What Should Happen To Coal Ash Ponds?

CREDIT: Sierra Club

A screenshot of an interactive map by the Sierra Club shows coal ash zones throughout the United States. Yellow spots mark coal ash ponds, orange spots mark "high hazard" coal ash ponds, and red spots mark coal ash "disaster sites."

Coal ash: the second-largest form of waste generated in the United States, and no good place to put it.

The main way America currently stores the polluted byproduct of coal-fired power production is in man-made “ponds” — big, black, sludgy, lakes of arsenic, lead, and mercury. It’s not known exactly how many of these ponds exist throughout the United States, though the EPA estimates there are around 600, storing coal ash for potential reuse in concrete, cement, or drywall, or for nothing at all.

Ash ponds are dangerous eyesores. They leach concentrated toxins into rivers, groundwater, and soil. As those who live in North Carolina can attest, an accident surrounding one of these ponds can be environmentally devastating.

Most people agree that coal ash ponds, for all intents and purposes, should be cleaned up and closed. But it’s not so easy. Like garbage, it has to go somewhere, and methods of closing them take time and money that energy companies are wary to spend. The challenges pose questions: How can state and federal authorities get companies to close these ponds? And what is the best way to close them?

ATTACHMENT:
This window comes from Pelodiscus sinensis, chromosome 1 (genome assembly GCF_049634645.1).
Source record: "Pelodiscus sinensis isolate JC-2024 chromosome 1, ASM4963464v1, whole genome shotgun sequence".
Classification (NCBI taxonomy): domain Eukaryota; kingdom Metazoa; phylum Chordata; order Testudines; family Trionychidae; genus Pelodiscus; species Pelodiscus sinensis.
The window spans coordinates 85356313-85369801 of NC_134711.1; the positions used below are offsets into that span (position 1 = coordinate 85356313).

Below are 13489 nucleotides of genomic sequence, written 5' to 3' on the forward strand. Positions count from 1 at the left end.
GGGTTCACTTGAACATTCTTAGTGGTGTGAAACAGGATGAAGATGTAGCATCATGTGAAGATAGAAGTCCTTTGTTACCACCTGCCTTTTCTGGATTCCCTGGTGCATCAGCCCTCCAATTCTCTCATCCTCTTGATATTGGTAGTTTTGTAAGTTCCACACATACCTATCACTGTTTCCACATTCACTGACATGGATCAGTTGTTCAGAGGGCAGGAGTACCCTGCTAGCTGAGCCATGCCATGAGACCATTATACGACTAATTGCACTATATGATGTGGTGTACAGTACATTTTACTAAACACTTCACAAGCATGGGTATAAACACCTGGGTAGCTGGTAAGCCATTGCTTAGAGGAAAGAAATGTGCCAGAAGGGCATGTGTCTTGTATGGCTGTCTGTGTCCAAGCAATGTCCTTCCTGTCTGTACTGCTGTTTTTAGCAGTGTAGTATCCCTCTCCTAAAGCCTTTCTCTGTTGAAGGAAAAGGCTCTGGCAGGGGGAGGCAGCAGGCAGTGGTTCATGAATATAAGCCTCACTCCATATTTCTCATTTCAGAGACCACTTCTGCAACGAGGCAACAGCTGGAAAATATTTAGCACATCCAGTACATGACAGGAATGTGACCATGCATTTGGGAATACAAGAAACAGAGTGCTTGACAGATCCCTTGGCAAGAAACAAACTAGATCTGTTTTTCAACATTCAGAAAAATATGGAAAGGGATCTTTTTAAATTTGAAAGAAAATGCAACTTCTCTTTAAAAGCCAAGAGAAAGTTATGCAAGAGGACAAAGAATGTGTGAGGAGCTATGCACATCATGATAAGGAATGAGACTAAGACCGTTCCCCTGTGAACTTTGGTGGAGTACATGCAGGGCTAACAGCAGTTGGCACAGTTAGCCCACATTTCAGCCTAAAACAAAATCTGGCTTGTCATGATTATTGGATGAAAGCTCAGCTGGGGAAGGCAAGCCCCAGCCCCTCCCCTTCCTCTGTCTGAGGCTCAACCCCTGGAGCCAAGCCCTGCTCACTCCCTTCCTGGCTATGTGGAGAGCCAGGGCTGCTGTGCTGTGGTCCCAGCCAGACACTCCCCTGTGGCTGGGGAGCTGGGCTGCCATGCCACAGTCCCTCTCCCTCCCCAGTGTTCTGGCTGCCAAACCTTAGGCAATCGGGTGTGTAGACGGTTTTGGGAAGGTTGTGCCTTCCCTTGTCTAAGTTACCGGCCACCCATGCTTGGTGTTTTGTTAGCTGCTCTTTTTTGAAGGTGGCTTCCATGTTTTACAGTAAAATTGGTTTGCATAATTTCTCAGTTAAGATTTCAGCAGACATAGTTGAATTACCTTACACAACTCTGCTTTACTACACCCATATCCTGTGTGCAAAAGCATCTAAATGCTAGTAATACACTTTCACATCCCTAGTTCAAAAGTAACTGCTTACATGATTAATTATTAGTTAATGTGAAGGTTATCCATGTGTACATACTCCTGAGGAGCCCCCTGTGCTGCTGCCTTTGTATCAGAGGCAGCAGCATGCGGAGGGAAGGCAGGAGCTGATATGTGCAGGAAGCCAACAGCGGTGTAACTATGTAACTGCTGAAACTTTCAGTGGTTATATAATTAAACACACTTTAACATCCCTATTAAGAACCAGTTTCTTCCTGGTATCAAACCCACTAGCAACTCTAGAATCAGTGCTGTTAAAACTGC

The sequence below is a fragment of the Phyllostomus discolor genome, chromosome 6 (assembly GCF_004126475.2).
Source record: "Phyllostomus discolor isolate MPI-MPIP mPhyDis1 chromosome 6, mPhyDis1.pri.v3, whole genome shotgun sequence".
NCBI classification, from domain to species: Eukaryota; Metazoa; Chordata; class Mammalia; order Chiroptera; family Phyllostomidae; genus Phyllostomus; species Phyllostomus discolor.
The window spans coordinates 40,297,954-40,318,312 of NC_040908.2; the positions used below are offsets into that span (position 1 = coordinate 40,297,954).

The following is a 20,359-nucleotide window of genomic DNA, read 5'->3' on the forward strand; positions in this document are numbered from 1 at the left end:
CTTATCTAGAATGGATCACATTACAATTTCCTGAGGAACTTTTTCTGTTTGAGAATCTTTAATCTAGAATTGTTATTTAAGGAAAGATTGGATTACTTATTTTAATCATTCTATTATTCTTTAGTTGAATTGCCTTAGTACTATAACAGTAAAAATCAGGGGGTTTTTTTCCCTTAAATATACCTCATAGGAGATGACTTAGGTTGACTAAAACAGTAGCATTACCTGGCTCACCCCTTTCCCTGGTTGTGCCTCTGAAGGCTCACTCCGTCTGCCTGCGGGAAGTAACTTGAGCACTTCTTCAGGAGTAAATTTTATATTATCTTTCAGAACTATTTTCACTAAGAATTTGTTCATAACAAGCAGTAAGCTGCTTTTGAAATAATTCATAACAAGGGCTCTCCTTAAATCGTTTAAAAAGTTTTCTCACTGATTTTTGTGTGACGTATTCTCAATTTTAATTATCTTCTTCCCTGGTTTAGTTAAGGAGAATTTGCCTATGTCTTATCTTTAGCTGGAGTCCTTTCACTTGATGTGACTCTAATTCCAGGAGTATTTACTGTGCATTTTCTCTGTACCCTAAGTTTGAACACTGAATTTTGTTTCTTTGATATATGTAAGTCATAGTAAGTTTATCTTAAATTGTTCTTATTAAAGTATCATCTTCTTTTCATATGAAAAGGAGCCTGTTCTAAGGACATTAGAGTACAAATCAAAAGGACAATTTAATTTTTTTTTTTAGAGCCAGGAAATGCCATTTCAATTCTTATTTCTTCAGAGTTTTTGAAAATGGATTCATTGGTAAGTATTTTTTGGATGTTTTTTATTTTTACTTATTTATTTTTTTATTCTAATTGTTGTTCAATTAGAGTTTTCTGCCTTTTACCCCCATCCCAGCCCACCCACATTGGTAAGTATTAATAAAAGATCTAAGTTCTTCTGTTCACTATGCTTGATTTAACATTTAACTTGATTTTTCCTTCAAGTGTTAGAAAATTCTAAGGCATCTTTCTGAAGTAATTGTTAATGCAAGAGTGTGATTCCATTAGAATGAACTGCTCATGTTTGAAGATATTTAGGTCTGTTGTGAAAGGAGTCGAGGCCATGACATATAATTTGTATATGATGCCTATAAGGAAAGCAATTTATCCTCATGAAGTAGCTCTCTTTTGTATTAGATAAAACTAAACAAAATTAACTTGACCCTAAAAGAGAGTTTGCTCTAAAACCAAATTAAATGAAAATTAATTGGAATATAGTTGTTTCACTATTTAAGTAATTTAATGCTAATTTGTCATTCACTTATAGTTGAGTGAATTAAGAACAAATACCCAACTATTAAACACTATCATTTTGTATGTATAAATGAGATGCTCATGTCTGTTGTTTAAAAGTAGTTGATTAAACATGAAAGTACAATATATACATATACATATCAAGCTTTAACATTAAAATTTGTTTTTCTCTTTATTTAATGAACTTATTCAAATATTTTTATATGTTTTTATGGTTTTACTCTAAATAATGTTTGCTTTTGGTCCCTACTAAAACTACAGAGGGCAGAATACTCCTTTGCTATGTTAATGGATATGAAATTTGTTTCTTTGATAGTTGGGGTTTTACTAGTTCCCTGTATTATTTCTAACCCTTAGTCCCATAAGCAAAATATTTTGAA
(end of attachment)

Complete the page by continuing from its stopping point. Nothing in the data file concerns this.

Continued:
If Thursday’s events are any indication, the answers may be in the form of a government order.

In an attempt to hasten the closure of the country’s largest coal ash pond, the Pennsylvania Department of Environmental Protection on Thursday issued a closure permit to FirstEnergy Corp. — the owner of a 975-acre slurry impoundment known as Little Blue Run — forcing it to finish closing it by 2028. The order is the product of a lawsuit the DEP had filed against FirstEnergy over the pond, which resulted in FirstEnergy agreeing to stop disposing of the ash by the end of 2016. The DEP had taken issue with the pond because its pollutants were seeping into the soil, contaminating groundwater and surface water.

The deadline to close the pond is three years sooner than the company had wanted, but later than environmental groups had pushed for.

The process of closing the pond is reminiscent of burying a landfill. According to the DEP’s announcement, the company will be required to install a huge “impermeable geomembrane liner” over the pond. Over that, it must then install a cushioned “geotextile” layer to protect the liner. Then comes a one-foot thick layer of soil, and a vegetative cover.

FirstEnergy will also be required to monitor groundwater and surface water contamination levels at more than 300 sites; implement controls for noise, odors and air pollution; and conduct post-closure monitoring and maintenance for as long as environmental problems remain at the site, among other things.

“The process to close the largest coal combustion waste disposal impoundment in the country was strenuous and thorough,” DEP’s Waste Management Program Manager Mike Forbeck said in a statement.

FirstEnergy has also posted a financial assurance bond of more than $169 million, the largest ever required by the state for a waste management facility, to make sure the work is done properly.